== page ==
In the American continent, a Declaration of the Rights and Duties of Man combined Civil and Political Rights and Economic Social and Civic provisions with no distinction. But they grew apart. Español

Trust and suspicion under ‘policed multiculturalism’

‘Policed multiculturalism’, removes decisions regarding community relations from political discussion by presenting them as matters of ‘security’, to be decided in governmental or bureaucratic circles by security professionals.

Surveillance and the 2015-16 refugee crisis in Europe

The EU deals with 320 million third country nationals every year, immigration officials, according to FRONTEX, needing only 12 seconds to make a decision on their entry. So why the crisis?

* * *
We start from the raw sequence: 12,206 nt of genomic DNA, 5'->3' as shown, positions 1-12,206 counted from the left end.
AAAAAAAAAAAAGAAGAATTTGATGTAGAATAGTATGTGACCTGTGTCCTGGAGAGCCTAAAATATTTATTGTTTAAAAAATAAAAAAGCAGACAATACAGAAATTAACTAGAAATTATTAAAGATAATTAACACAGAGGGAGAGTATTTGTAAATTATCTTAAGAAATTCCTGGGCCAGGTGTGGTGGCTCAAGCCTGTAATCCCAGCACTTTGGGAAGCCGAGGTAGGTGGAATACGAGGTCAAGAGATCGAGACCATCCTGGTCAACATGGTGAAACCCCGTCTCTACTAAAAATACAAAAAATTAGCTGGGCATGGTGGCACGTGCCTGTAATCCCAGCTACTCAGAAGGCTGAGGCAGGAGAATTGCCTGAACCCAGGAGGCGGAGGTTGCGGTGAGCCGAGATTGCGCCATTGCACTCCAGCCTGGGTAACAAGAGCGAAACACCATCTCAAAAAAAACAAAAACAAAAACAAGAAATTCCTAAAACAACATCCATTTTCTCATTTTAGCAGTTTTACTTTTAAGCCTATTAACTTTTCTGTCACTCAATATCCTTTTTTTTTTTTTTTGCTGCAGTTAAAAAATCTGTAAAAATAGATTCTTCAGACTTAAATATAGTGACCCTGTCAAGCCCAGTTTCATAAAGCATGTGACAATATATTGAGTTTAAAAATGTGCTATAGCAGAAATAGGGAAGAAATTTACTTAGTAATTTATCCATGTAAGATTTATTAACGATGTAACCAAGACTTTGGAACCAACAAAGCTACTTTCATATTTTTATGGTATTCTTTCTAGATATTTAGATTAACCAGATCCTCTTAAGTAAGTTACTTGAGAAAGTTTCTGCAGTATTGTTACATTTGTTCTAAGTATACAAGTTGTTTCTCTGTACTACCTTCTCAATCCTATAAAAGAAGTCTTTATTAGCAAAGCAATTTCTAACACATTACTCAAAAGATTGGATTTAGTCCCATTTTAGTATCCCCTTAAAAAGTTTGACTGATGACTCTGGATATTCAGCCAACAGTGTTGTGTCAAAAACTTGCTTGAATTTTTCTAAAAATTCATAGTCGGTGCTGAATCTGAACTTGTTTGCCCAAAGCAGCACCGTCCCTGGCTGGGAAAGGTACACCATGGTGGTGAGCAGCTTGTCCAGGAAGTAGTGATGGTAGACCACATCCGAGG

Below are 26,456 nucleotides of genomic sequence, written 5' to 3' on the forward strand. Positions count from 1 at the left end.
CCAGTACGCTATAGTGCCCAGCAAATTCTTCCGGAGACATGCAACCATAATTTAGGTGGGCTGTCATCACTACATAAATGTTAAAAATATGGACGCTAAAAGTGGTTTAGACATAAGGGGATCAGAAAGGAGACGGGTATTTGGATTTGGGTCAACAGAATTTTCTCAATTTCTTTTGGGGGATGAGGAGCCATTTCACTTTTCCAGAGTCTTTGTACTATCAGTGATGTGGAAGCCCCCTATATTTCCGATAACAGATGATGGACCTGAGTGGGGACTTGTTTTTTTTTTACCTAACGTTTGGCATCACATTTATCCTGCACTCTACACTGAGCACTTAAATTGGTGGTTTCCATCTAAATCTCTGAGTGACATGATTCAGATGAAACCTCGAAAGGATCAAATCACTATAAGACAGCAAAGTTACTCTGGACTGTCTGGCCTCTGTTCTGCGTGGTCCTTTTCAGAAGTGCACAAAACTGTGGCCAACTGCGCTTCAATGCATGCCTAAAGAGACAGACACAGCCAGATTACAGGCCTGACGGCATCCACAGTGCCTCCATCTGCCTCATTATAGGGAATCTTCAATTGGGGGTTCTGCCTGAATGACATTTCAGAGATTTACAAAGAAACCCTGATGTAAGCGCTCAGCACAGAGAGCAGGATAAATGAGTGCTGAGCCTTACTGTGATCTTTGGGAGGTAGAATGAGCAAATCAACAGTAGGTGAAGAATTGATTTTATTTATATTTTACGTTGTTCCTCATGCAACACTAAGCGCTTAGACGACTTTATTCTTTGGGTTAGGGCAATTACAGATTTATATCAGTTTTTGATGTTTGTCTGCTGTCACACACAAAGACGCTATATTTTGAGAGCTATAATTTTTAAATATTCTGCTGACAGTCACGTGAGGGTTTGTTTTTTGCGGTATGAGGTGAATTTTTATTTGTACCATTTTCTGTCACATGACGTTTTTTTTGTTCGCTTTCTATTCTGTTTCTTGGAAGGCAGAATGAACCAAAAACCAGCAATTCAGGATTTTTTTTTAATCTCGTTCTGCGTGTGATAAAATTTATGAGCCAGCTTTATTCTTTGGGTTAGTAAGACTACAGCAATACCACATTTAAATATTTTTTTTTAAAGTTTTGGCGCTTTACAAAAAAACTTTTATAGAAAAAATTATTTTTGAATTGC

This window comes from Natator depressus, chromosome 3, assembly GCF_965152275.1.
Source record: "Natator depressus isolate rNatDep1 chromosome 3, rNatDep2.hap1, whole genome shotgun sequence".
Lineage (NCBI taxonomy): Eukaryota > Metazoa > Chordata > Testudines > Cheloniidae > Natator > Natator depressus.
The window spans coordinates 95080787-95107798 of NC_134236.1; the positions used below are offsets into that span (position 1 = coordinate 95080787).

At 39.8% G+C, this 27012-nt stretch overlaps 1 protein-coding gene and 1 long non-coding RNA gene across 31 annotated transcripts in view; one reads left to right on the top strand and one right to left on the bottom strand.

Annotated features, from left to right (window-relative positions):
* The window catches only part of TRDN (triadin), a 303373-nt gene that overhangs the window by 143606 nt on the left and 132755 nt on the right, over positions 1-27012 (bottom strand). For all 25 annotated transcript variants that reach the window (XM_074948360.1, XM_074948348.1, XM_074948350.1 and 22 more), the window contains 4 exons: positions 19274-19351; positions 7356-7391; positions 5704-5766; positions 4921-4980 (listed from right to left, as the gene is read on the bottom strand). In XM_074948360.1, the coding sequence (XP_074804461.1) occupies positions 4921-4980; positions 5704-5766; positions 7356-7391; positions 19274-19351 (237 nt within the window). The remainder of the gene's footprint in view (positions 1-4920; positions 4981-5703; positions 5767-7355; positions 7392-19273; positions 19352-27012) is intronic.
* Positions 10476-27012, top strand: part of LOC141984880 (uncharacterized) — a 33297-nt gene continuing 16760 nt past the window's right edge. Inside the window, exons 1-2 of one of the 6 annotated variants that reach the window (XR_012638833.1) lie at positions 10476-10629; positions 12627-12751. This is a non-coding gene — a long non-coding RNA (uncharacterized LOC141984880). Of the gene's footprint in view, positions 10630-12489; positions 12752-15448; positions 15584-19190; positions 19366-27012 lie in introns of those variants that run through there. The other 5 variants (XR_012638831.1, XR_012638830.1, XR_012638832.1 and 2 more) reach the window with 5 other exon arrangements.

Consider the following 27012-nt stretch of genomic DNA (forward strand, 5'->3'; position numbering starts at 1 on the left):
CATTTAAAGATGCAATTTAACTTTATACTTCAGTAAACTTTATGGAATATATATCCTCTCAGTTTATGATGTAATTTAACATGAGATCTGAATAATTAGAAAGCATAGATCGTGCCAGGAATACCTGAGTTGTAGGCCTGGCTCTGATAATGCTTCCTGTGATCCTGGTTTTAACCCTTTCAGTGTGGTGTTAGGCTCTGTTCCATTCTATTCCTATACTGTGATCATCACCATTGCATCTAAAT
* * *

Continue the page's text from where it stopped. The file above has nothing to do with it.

Why understanding gut reactions is key to building powerful social movements

Activists need to recognize and utilize their intuition as well as their rational minds.

Help us to help the NHS

Doctors striking, nurses protesting - the NHS needs independent journalism, free of government and corporate spin, more than ever. And now we need your help to crowd-source funding for our coverage.

Confronting the brutal reality: how to teach the legacy of transatlantic slavery

The British curriculum sanitises the history of slavery by isolating it as an aberration of evil. Slavery built the west. Acknowledging that is the first step to undoing its damage.

Peel power, the real Northern Powerhouse

Examining one holder of real power in the northwest can give us clues about the true shape of the Northern Powerhouse.

Austerity Ireland: Europe open your eyes

Europe must stop lauding Ireland as a success story and instead recognise the damage done to Irish society by the harsh austerity politics inflicted upon her.